Findings suggest that absorptivity of mask materials is an important feature in providing protection from viruses such as SARS-CoV-2. The paper is published in Applied Materials & Interfaces, a journal of the American Chemical Society.
All too many studies have used dry particles to test mask permeability alone.
so many were published during the 2020-21 pandemic. In contrast, researchers in this investigation used a creative approach by using a virus nanoparticle suspended in artificial saliva. Spraying the suspension provides a much more realistic approach to truly compare the worth of mask materials. Thus, rather than viewing the mask as a simple screen, the study tests the adsorptive properties of the mask materials for trapping viruses in saliva droplets.
The properties of N-95 masks are well known but how about the ‘zillion’ types masks on most individuals?
Each material was characterized using a variety of methods including scanning electron microscopy and X-ray photoelectron spectroscopy. Mask was then wet with artificial salvia to replicate actual situations.
These researchers measured the likelihood of trapping and absorbing rather than just if the virus stopped. Masks absorb, thus trapping viruses.
They concluded after doing the same study without masks, that all masks have definite benefits. but you knew that!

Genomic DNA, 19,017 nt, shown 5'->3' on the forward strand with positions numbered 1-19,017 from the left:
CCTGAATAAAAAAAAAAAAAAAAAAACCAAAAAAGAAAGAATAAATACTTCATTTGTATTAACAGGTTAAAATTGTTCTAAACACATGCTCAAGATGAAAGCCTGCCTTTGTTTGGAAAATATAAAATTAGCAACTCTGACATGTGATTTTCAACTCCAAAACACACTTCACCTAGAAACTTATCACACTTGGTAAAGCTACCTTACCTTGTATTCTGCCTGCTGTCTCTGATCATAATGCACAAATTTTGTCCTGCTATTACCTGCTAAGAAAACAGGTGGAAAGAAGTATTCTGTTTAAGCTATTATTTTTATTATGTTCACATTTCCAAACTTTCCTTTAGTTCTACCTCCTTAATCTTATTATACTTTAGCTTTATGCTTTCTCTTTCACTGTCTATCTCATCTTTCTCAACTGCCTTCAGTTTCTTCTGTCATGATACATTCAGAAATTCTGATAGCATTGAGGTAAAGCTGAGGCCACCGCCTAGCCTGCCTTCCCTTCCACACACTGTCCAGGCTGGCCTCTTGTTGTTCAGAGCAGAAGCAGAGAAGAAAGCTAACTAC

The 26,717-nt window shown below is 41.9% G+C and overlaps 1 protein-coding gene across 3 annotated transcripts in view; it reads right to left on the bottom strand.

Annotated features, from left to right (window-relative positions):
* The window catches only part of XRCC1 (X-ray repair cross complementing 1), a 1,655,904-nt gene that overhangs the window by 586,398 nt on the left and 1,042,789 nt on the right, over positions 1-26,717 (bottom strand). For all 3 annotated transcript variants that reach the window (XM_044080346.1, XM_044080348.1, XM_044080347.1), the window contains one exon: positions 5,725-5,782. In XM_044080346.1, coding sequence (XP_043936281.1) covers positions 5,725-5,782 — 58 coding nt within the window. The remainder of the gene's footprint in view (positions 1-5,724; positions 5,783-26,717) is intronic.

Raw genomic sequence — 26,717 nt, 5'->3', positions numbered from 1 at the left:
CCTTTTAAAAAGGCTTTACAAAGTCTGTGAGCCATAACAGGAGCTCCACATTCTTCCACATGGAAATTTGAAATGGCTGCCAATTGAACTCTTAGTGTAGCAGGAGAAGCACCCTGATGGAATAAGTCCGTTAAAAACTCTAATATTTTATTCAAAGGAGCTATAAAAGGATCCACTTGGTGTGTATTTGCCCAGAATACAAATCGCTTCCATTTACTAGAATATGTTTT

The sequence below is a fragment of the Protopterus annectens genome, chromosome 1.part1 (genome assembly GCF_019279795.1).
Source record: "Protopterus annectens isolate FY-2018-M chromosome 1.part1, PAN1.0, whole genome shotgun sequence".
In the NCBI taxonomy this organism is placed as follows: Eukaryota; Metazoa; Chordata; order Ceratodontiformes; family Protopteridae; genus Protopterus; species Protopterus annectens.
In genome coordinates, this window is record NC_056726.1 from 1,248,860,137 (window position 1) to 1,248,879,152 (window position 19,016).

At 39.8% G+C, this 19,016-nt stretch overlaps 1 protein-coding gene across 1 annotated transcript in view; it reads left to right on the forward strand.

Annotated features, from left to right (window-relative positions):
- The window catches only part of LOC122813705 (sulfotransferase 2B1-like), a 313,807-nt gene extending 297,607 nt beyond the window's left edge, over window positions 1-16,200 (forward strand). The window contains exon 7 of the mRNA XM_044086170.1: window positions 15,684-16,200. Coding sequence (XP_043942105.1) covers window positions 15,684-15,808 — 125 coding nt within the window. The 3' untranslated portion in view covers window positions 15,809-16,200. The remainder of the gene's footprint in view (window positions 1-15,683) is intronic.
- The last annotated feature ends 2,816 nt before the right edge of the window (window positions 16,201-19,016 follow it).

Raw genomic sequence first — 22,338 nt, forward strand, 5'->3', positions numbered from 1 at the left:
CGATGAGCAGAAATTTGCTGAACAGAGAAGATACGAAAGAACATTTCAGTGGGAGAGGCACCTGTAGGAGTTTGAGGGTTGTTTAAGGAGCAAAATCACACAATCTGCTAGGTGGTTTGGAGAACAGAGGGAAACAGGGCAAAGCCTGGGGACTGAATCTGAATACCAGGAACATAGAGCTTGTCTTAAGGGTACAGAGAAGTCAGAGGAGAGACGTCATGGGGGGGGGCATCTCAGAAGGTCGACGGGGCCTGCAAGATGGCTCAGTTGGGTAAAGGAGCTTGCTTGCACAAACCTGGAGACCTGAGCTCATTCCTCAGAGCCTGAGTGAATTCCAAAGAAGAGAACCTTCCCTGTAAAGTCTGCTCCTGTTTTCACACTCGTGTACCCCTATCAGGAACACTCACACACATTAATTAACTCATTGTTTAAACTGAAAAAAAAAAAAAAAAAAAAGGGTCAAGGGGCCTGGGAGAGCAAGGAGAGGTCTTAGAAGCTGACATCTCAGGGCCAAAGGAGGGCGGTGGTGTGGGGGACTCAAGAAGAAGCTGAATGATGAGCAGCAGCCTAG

Bottom Line -Wear/change/Wash your Mask
An ever-increasing number of drugs, vaccines have found their way into the pandemic medical bag.
First, it was veterinary Ivermectin a 5-day course anti-parasitic agent against severe SARS-CoV-2 virus.
Then attention turned to the monoclonal antibodies for those with mild to moderate COVID-19. Early recognition and a quick doctor’s order, followed by rushing to a medical facility got you an outpatient IV over 45 min. These IV drugs target the virus’s spike protein that binds to our cells. Emergency use authorization (EUA) was given to Bamlanivimab, Estsevimab, Casirimab, Imdevimab (given subcutaneously), and Sotrovimab (interestingly this antibody is from a survivor of SARS CoV-1 in 2003). Studies since EUA have found that certain combinations might be optimal. Many fell out of use due to impotency with new viral variants. These ‘monoclonals’ prevent the development of severe disease. Just as the vaccines developed do not prevent you from contracting and transmitting the virus but can keep you from a severe case. We all know the % efficiency changes according to the latest study. What many forget is that not everyone achieves the acquired percentage immunity reported. so now booster vaccines after 6-8 months are recommended. However, if you have had the illness the direction is not clear.